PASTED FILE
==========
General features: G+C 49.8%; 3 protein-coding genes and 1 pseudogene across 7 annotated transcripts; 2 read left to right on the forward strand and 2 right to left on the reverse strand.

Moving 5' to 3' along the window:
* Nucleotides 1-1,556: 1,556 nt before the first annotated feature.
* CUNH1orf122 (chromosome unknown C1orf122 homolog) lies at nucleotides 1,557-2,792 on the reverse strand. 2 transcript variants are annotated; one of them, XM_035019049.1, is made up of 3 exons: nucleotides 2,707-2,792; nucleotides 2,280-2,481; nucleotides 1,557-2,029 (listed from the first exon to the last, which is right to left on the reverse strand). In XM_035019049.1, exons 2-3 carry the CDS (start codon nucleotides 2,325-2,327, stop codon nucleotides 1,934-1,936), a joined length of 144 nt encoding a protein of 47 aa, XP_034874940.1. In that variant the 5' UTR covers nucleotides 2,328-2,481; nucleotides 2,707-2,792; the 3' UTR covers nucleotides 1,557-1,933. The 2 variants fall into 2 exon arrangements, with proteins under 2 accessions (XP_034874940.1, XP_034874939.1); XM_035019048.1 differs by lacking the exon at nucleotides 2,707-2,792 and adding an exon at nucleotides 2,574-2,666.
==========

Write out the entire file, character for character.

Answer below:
General features: G+C 49.8%; 3 protein-coding genes and 1 pseudogene across 7 annotated transcripts; 2 read left to right on the forward strand and 2 right to left on the reverse strand.

Moving 5' to 3' along the window:
* Nucleotides 1-1,556: 1,556 nt before the first annotated feature.
* CUNH1orf122 (chromosome unknown C1orf122 homolog) lies at nucleotides 1,557-2,792 on the reverse strand. 2 transcript variants are annotated; one of them, XM_035019049.1, is made up of 3 exons: nucleotides 2,707-2,792; nucleotides 2,280-2,481; nucleotides 1,557-2,029 (listed from the first exon to the last, which is right to left on the reverse strand). In XM_035019049.1, exons 2-3 carry the CDS (start codon nucleotides 2,325-2,327, stop codon nucleotides 1,934-1,936), a joined length of 144 nt encoding a protein of 47 aa, XP_034874940.1. In that variant the 5' UTR covers nucleotides 2,328-2,481; nucleotides 2,707-2,792; the 3' UTR covers nucleotides 1,557-1,933. The 2 variants fall into 2 exon arrangements, with proteins under 2 accessions (XP_034874940.1, XP_034874939.1); XM_035019048.1 differs by lacking the exon at nucleotides 2,707-2,792 and adding an exon at nucleotides 2,574-2,666.